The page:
There has been a fair-amount of hand-wringing in the points & miles world, some of it from me, about how things aren’t as good as they used to be. I know that it’s still possible to generate obtain enough points and miles to satisfy any reasonable person, but it’s not as easy as it used to be and the 5/24 rule is only the latest in a string of setbacks. Andy at Lazy Travelers had a good post on this recently:
Everyone else should do a simple mental exercise. If you could (or do) sell all the miles and points you earn with manufactured spending, how much would (do) you make? And no, that first-class seat doesn’t count, because it isn’t really worth $10K. The real cost of your miles and points is how much you could get for them on an open market. Even if it’s a gray market, it works for this exercise.
If you spend one, two or whatever extra hours a day doing this thing, are your hourly earnings comparable to your real-life wages?
If the answer is no, you need to ask yourself why you’re wasting your life doing this instead of making more money. And if the answer is yes, why are you wasting your life instead of growing professionally, instead of trying to start a new business, or even instead of playing ball with your kid?
Exactly! Even if you can still manufacture spend, it may cost more (in either time or money) than it used to. So you can expend more resources for the same amount of points and miles, or you do a better job of using fewer points and miles.
Andy offers up a couple of ideas of how to change up your approach, one of which is hoarding:
Here is the thing. If you really love to travel (which is different from loving to travel in luxury), then this “earn it and burn it” mantra (of which I’ve always been skeptical anyway) makes no sense anymore. You might want to dust off your old “hoarding” box from the days when miles weren’t so easy to get, because if we are honest to ourselves, coach has devalued very little in the last two decades. If anything, international coach availability has considerably improved in the recent years across all airline programs.
I think hoarding is a good idea because for all we know things could get even tighter in the future. Hoarding has worked out well for me in the past as well. And yes, your points and miles can get devalued, but if they get harder to earn then devaluations are less likely. Plus, as Andy pointed out, coach hasn’t been devalued as much as business and first–which, of course, is what a lot of travel hackers have been redeeming for. Although it still saddens me that I can’t use my Avios to fly coach to NYC for 4,500 miles anymore.
Speaking of coach: flying it more often is another suggestion Andy offers up:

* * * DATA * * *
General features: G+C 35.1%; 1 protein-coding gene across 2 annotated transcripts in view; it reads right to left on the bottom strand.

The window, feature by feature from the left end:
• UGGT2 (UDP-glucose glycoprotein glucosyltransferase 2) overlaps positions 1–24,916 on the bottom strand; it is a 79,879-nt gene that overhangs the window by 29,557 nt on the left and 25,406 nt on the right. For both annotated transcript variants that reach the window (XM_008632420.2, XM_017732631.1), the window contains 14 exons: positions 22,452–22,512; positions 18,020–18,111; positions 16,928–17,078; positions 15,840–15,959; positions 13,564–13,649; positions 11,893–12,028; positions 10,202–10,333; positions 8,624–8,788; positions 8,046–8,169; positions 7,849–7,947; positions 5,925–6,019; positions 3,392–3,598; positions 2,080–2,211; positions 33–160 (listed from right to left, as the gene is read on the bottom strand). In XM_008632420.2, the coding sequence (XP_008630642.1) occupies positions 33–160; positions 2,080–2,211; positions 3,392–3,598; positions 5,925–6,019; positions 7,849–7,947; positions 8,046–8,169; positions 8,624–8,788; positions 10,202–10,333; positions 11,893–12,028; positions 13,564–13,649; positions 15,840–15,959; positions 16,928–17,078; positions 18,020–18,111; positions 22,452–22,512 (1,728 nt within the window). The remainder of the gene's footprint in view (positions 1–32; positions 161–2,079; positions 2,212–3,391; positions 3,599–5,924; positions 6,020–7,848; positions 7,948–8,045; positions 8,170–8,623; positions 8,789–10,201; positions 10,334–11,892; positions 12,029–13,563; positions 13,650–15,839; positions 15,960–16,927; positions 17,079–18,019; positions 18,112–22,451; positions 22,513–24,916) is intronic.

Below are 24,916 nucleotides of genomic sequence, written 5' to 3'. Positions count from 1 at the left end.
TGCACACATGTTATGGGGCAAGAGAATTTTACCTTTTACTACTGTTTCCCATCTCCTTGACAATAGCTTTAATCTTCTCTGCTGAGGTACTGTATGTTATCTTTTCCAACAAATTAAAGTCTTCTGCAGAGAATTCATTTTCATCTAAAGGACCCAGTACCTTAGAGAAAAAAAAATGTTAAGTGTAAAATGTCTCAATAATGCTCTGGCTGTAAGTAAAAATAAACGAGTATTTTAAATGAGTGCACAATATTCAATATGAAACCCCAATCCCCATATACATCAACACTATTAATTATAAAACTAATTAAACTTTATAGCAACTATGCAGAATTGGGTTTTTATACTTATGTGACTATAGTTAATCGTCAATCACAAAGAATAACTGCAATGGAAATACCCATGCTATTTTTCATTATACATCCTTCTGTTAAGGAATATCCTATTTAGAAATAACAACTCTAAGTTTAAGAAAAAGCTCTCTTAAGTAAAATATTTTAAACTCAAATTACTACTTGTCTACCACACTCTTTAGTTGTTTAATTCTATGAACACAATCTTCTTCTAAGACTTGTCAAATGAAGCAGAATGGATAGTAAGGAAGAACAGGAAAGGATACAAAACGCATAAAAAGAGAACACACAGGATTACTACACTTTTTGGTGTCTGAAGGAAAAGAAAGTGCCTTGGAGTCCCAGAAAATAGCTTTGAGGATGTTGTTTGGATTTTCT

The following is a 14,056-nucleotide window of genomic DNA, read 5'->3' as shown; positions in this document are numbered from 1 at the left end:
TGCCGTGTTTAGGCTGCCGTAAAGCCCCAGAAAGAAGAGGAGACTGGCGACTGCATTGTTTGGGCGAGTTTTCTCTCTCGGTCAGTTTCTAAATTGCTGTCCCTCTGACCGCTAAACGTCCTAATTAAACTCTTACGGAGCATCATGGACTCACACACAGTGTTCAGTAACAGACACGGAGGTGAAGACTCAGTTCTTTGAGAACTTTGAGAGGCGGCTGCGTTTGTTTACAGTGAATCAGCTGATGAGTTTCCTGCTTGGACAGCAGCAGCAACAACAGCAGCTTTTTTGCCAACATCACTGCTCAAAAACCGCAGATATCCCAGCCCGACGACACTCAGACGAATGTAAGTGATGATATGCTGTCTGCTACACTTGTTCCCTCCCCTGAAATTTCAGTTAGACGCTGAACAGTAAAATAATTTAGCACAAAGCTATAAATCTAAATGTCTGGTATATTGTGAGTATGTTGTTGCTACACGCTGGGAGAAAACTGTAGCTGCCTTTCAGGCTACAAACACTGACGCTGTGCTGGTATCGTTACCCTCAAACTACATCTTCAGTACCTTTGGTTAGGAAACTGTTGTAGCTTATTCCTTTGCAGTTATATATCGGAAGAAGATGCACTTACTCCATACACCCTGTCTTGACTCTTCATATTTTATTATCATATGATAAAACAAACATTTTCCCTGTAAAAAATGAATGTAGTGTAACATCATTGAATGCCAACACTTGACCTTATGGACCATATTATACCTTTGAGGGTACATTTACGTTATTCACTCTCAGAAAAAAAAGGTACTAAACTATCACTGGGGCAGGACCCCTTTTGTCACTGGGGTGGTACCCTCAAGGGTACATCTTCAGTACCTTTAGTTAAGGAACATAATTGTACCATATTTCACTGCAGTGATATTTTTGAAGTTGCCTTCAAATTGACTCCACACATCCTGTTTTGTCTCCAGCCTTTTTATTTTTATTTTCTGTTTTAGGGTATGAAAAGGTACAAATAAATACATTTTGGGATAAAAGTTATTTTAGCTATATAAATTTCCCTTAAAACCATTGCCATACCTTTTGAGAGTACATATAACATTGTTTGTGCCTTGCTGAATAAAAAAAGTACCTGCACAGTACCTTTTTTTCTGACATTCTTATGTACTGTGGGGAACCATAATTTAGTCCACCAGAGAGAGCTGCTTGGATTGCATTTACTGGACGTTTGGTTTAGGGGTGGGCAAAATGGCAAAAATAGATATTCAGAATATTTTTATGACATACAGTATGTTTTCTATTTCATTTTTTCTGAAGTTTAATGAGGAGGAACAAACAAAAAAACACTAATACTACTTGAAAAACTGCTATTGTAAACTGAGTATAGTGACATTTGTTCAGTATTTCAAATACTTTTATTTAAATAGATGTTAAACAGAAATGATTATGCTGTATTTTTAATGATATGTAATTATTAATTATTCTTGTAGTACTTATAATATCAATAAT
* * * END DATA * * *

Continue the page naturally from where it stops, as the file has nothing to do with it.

I hereby declare my personal moratorium on booking first class award seats, unless there is an offer I would be stupid to refuse.
In other words: lower your expectations! Which, c’mon, isn’t really all that terrible. With all the first class braggadocio I’ve seen over the years, I wonder if anybody’s lost sight of the why of travel? The “why” will vary from person to person, but for me it’s to see new places, experience new things, relax, and take a temporary break from my usual routine. It’s possible to do that without traveling to the Maldives in Etihad first class (or Vendoming).
Heck, there are plenty of places within a few hours’ drive of my house I haven’t even seen yet and I’m sure that’s true for some of you as well. I’m currently considering a trip to Helen, Georgia to take in some nature and some ersatz Bavarian architecture. There is a category 2 Hampton Inn (speaking of which, see “Three Cheers for Category 1 Redemptions!“) nearby with good reviews that will net me over one cent per point which is just peachy for HHilton PPesos. I won’t be flying, first class or otherwise, and I won’t be pampered like an 18th-century monarch, but the kids will still be able to jump on a hotel bed, swim in a hotel swimming pool, and see a new place.
A change I’ve made recently is making the Freedom Unlimited my primary spender. I consistently get at least 2 cents of value per point from Ultimate Reward points, sometimes more, thus the switch. I had a Chase Sapphire Preferred whose annual fee was coming due and I was able to convert it, so no 5/24 issues for me. I currently have two Chase Inks, and because of how much Chase has tightened up I plan on keeping both of them. With all the money I save on plane tickets, it will still be worth it.
Another possible change to make: scour a little harder for opportunities you may have passed up before. I’m currently investigating something myself as time permits. Maybe there’s something interesting at a local credit union or maybe there’s a points and miles meet-up nearby you could check out. Or maybe there’s some opportunity which has nothing whatsoever to do with points and miles that you need to check out.
Have a great weekend everybody…